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Author Topic: Valve grinding tool  (Read 491 times)

mrunderhill1975a

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Valve grinding tool
« on: October 14, 2013, 10:07:15 PM »
Has anyone used a mechanical hand tool valve grinder such as the one shown in the link below?

http://www.ombwarehouse.com/Valve-Grinder.html

Do these things work or is it better to use the stick/suction cup type grinder?

ERC

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Re: Valve grinding tool
« Reply #1 on: October 14, 2013, 10:43:42 PM »
They're equally effective.  ERC
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ace.cafe

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Re: Valve grinding tool
« Reply #2 on: October 14, 2013, 10:54:53 PM »
Use the cheapest method that gives you decent control.
You want minimum material removed. Just enough to remove any pits or burn grooves.
The wider you grind the working seat angle, the worse the flow will get.
On a real performance valve job like we do, I specify to never touch the seats with a stone or grinding paste. We use a cutter on a Serdi machine. No stones or paste on any seats we do.
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D the D

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Re: Valve grinding tool
« Reply #3 on: October 14, 2013, 11:33:59 PM »
I had one of those cranky things back in the '70s.  Way overkill for the job and a little clumsy.  It's really just a hand crank drill like your great grandpa used before Black and Decker made electric cheap.
The hand ones, the piece of dowel with cups on the end, are more than adequate if you're going to do grinding compound.  As Ace says, there should be no need to compound if you had a machine shop cut new seats.
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High On Octane

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Re: Valve grinding tool
« Reply #4 on: October 15, 2013, 02:42:23 AM »
Why would anyone want to use something that big and bulky for a precision job that only take 10 seconds to do by hand?   ???  Just get a regular old valve lapping tool with a suction cup for $5 from any auto parts store.  That crank job is WAY overkill.  I find it hard to believe it even exists.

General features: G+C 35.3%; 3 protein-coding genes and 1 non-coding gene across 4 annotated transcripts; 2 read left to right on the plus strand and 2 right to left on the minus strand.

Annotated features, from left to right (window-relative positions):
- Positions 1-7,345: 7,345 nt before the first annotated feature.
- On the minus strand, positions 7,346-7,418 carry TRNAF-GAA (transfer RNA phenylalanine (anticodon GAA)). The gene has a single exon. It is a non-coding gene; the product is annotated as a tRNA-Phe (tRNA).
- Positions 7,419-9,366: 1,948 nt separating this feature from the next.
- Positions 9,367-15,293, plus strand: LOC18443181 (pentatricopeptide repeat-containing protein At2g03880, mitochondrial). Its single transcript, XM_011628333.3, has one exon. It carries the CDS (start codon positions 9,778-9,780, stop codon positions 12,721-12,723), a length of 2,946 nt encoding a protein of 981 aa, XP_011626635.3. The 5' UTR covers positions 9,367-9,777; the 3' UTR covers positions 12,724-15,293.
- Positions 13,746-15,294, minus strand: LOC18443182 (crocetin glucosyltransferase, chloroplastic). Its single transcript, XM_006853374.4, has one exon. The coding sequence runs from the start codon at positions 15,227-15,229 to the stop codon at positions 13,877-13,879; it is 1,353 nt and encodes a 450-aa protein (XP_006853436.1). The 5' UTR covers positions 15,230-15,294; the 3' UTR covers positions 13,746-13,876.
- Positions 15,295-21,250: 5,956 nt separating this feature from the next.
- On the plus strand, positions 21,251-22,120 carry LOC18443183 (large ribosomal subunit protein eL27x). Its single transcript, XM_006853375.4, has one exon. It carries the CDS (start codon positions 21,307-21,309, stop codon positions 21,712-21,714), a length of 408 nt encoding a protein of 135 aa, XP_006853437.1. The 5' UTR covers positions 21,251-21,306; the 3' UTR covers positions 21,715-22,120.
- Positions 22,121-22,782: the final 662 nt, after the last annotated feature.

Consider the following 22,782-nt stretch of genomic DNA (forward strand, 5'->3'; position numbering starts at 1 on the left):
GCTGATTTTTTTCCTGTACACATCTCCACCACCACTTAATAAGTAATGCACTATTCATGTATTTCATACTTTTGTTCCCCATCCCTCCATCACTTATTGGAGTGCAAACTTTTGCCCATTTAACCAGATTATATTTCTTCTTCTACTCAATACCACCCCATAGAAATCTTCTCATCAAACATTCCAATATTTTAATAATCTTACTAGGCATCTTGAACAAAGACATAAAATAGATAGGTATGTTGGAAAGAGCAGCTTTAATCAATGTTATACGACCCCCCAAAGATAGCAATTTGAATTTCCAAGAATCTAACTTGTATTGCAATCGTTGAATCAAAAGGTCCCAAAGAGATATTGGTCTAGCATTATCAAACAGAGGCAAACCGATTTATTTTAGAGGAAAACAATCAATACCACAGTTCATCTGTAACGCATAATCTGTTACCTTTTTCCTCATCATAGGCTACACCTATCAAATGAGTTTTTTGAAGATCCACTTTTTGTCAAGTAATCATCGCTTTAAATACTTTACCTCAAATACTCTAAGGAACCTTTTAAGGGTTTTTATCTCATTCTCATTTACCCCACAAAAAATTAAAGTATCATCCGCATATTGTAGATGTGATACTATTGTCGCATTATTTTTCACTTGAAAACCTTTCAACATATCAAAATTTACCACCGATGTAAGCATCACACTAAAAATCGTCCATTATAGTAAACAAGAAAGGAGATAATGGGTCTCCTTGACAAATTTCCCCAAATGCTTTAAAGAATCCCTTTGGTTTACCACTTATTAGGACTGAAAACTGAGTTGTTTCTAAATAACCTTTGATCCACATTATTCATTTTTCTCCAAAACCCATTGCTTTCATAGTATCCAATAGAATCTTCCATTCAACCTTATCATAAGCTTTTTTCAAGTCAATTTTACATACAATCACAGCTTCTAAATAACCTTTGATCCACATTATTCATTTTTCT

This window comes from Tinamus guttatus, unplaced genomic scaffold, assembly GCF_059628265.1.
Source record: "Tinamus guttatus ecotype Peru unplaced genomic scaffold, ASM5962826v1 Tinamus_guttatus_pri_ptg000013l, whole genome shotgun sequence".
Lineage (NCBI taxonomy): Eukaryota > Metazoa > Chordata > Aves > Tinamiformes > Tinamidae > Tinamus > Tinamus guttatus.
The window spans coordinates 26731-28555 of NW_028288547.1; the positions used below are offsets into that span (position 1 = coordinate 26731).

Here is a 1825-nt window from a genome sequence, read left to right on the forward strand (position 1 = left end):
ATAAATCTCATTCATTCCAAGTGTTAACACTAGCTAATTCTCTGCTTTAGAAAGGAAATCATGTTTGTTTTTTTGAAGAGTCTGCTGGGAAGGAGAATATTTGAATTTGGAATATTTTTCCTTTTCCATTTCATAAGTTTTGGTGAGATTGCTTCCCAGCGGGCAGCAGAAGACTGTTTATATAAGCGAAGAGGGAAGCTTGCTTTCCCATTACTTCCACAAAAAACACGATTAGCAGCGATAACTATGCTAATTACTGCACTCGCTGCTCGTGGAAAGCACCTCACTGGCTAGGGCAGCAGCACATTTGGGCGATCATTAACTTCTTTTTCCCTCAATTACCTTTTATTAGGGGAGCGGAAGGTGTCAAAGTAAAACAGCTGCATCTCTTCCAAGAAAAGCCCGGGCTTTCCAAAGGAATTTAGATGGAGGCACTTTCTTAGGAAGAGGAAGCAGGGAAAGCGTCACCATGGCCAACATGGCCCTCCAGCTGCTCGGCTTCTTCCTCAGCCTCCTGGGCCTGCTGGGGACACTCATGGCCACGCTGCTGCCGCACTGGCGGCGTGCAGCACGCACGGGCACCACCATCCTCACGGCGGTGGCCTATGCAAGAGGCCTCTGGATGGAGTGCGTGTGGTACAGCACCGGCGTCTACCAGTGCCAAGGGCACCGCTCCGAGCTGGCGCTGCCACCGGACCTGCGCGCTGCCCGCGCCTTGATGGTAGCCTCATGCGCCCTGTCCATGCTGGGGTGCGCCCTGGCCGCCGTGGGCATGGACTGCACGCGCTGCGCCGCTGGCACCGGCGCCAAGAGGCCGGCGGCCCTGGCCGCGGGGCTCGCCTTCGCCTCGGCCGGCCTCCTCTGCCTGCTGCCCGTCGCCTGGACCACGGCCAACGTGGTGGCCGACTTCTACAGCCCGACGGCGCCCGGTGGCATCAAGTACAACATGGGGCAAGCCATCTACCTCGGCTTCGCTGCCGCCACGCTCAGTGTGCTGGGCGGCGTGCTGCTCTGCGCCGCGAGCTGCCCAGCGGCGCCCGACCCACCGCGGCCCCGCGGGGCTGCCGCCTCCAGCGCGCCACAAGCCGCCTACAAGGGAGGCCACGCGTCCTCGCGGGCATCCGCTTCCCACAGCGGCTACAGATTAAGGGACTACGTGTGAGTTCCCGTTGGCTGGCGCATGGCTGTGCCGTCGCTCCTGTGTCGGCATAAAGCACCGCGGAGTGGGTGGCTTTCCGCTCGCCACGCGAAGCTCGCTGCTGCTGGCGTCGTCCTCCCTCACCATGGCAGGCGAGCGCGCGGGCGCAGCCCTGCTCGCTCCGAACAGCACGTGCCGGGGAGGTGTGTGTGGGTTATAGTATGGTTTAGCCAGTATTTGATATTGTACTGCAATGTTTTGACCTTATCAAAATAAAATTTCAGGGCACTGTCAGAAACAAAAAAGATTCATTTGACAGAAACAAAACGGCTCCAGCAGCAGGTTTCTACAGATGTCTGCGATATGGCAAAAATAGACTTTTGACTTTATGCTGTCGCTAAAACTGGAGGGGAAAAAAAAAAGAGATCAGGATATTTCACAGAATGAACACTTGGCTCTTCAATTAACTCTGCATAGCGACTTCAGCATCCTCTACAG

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D the D

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Re: Valve grinding tool
« Reply #5 on: October 15, 2013, 02:52:44 AM »
It's a gadget Scottie!  We gots to have gadgets!  Like most gadgets, it is a solution to a problem that doesn't exist.
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AussieDave

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Re: Valve grinding tool
« Reply #6 on: October 15, 2013, 06:52:19 AM »
 I feel like a bunney for asking this question, but should one re seat the valves when de- coking  the head?
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ace.cafe

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Re: Valve grinding tool
« Reply #7 on: October 15, 2013, 12:05:09 PM »
I feel like a bunney for asking this question, but should one re seat the valves when de- coking  the head?

Not if it doesn't need it.
You remove the valves, and inspect the seats and valves for evidence of burnt or pitted areas on the contact surfaces, which may cause compression leaks. If you are unsure about it, when you re-assemble the valves and springs into the head, put the head on the bench with the combustion chamber facing up, and pour enough ATF into the chamber to completely cover the valves and maybe even fill it up all the way if you haven't de-coked the chamber. Leave it overnight. If there is any leakage at the valves, you will see ATF has leaked down into the ports. And leaving the the ATF in the chamber overnight will also dissolve the stubborn carbon in the chamber that was difficult to get off with your soft bristle brush.
If the ATF leaked into the ports, you can do the valve lapping. Also, even if it doesn't leak, if  your visual inspection shows that there are places which are burnt or pitted to the degree that it appears they will begin to leak soon after you put it back together, then do a valve lap.